The Moral Obli­ga­tion Of Ed­u­ca­tors

Washington County Enterprise-Leader - - OPINION - David Wil­son Learn­ing Ev­ery Day

You will rarely see me crit­i­cize teach­ers.

I worked as an ed­u­ca­tor for 27 years and need­less to say, I am ex­tremely sym­pa­thetic.

It’s not an easy job. But I must con­fess, when the news broke on April 3 about teach­ers walk­ing out of their schools in at least three states, I was fu­ri­ous.

I im­me­di­ately con­cluded that they had no right to leave their class­rooms.

No le­gal right. No moral right.

Each one had a con­tract with the school dis­trict for the school year. They agreed to be there and do their job.

Fur­ther­more, I can­not re­spect a de­ci­sion that ne­glects the ed­u­ca­tion of chil­dren.

The stu­dents needed to be in school and they needed the guid­ance of their teach­ers.

And they needed to be learn­ing.

Ev­ery day.

But some­one might say, “You don’t un­der­stand what the teach­ers are deal­ing with—“

Wrong.

I un­der­stand bet­ter than most what the teach­ers are deal­ing with. I’ve been through it my­self. And I’ve seen oth­ers try their best to teach through the dif­fi­cul­ties. I’ve seen it up close.

But some­one else might say, “These are ex­ten­u­at­ing cir­cum­stances. If the teach­ers don’t take a stand things will never have a chance to im­prove in the schools.” Wrong again.

The only way for any school to im­prove is for ev­ery teacher and ev­ery prin­ci­pal to be there ev­ery day work­ing hard to help kids.

“But,” some­one might say, “with things so bad, what is a teacher to do?”

I’m glad you asked.

If it is as bad as some teach­ers say (and in some cases I know that it is) there is a very prac­ti­cal op­tion in place.

Once a teacher reaches the end of the con­tract, he or she has ev­ery right to leave and go teach in an­other school dis­trict.

If that isn’t go­ing to work, then he or she can leave the teach­ing pro­fes­sion al­to­gether.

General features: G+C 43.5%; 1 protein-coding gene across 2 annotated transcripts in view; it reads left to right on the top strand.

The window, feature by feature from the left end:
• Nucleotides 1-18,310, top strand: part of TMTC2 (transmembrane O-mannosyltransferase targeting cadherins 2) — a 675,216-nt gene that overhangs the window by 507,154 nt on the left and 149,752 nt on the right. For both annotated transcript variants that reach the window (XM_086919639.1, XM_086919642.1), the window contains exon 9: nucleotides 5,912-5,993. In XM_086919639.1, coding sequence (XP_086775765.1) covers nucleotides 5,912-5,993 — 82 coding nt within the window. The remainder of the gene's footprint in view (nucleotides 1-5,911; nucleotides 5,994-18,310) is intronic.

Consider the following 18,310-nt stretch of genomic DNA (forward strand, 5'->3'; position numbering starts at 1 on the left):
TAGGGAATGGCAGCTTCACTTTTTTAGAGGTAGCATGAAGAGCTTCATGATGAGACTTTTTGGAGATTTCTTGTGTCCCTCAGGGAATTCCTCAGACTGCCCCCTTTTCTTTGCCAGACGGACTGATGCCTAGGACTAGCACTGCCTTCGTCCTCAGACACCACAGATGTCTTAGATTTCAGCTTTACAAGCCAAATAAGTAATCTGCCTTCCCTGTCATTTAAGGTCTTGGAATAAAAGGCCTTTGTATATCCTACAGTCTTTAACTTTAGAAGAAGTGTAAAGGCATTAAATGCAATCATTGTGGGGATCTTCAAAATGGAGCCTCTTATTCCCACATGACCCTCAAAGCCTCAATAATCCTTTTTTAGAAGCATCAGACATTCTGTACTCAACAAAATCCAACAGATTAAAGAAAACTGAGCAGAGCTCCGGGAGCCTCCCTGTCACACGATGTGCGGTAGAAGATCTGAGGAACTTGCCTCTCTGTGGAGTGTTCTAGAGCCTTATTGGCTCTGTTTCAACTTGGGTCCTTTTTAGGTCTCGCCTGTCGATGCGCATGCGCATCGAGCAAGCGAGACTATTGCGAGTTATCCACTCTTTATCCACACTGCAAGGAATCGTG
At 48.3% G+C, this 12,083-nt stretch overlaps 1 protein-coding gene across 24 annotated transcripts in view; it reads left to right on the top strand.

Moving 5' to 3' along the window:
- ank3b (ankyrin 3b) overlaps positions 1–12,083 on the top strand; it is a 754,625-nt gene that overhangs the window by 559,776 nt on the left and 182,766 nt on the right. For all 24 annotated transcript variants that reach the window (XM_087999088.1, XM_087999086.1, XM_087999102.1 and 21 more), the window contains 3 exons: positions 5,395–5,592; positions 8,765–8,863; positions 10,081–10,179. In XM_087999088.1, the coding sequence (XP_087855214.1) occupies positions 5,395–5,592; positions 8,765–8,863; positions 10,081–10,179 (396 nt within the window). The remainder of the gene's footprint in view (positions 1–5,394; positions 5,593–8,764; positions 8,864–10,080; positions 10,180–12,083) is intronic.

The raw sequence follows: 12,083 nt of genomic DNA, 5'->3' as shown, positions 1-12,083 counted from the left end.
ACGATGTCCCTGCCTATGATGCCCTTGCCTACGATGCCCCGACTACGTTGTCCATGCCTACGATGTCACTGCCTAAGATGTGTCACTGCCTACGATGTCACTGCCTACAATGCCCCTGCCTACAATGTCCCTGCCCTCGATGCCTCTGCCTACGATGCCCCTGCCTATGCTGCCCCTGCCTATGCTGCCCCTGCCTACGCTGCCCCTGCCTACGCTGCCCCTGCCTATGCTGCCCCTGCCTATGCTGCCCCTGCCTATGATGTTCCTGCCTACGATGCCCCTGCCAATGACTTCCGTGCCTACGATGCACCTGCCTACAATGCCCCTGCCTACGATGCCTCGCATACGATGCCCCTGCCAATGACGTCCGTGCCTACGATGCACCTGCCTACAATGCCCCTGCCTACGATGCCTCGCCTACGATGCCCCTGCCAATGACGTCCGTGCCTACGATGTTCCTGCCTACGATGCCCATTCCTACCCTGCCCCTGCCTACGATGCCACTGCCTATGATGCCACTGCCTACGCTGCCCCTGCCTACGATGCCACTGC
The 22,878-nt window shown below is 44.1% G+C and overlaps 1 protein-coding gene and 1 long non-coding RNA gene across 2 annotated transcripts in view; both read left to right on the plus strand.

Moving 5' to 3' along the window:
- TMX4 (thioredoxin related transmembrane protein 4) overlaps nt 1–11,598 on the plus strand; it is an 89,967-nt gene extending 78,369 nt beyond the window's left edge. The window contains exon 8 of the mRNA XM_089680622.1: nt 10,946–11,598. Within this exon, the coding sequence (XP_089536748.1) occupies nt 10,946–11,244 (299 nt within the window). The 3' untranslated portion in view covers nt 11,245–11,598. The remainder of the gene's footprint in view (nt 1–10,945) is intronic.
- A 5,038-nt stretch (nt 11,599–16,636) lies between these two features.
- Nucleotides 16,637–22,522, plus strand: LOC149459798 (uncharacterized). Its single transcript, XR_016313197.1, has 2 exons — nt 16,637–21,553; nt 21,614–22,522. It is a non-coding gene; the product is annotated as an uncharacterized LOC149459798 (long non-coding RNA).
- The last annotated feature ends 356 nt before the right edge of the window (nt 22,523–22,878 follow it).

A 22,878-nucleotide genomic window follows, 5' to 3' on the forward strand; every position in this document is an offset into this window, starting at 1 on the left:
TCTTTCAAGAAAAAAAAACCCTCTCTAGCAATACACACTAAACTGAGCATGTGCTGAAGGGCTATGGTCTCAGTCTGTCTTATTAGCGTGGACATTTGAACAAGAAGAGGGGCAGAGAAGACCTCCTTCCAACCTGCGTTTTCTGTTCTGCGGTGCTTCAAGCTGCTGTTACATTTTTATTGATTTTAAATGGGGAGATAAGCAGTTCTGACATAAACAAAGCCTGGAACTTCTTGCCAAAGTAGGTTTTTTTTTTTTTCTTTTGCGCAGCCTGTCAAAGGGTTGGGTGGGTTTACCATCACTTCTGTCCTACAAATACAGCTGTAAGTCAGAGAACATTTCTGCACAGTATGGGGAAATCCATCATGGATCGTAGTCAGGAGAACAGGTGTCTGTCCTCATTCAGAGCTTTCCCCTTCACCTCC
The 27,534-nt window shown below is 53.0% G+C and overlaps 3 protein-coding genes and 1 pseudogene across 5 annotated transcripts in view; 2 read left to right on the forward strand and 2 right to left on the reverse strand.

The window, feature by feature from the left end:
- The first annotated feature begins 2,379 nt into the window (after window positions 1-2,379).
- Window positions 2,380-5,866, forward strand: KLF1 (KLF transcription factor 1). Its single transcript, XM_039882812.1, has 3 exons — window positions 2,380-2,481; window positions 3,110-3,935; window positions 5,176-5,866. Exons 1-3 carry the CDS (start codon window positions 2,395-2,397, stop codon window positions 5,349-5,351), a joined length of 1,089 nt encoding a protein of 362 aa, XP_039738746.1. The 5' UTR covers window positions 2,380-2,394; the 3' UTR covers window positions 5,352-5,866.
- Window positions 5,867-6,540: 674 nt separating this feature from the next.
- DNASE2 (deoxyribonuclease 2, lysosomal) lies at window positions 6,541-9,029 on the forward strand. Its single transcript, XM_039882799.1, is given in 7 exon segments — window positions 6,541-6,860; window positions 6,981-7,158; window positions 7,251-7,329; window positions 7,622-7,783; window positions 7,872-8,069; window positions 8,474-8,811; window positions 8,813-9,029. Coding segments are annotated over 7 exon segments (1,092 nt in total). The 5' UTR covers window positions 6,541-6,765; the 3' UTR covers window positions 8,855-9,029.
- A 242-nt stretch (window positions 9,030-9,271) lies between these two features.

This is Amer­ica. It is per­fectly le­gal to leave a po­si­tion once your con­trac­tual obli­ga­tions are done.

So if you are an ed­u­ca­tor and you want to make a po­lit­i­cal point, fine.

Do it at the end of the school year, and then tell any­one who will lis­ten ex­actly why you left. Again, this is Amer­ica. Tell ev­ery­one in town that the school has trou­ble, and that the pay isn’t very good, and that up­grades in the build­ing are needed, and that there aren’t enough school sup­plies, and that stu­dent con­duct is get­ting worse ev­ery year.

Tell them ev­ery­thing. But be­fore you do, at least have the de­cency to be there for the stu­dents and help each of them pre­pare for the next grade.

It’s what you signed up for.

And then, once the school year is com­plete and you go teach else­where or you leave the pro­fes­sion en­tirely, no one is go­ing to blame you. You can sim­ply say that you can’t do it any more or that you are tired of try­ing or that you feel you can do more good some­where else.

You can walk out of the sit­u­a­tion with your head high and with the re­spect that the pro­fes­sion de­serves.

But don’t walk out dur­ing the school year.

There are sim­ply too many young peo­ple who need you. DAVID WIL­SON, EDD, OF SPRING­DALE, IS A FOR­MER HIGH SCHOOL PRIN­CI­PAL AND IS THE COM­MU­NI­CA­TIONS DI­REC­TOR FOR THE TRAN­SIT AND PARK­ING DEPART­MENT AT THE UNIVER­SITY OF ARKANSAS. HIS BOOK, LEARN­ING EV­ERY DAY, IS AVAIL­ABLE ON AMA­ZON. YOU MAY E-MAIL HIM AT DWNOTES@ HOT­MAIL.COM. THE OPIN­IONS EX­PRESSED ARE THOSE OF THE AU­THOR.

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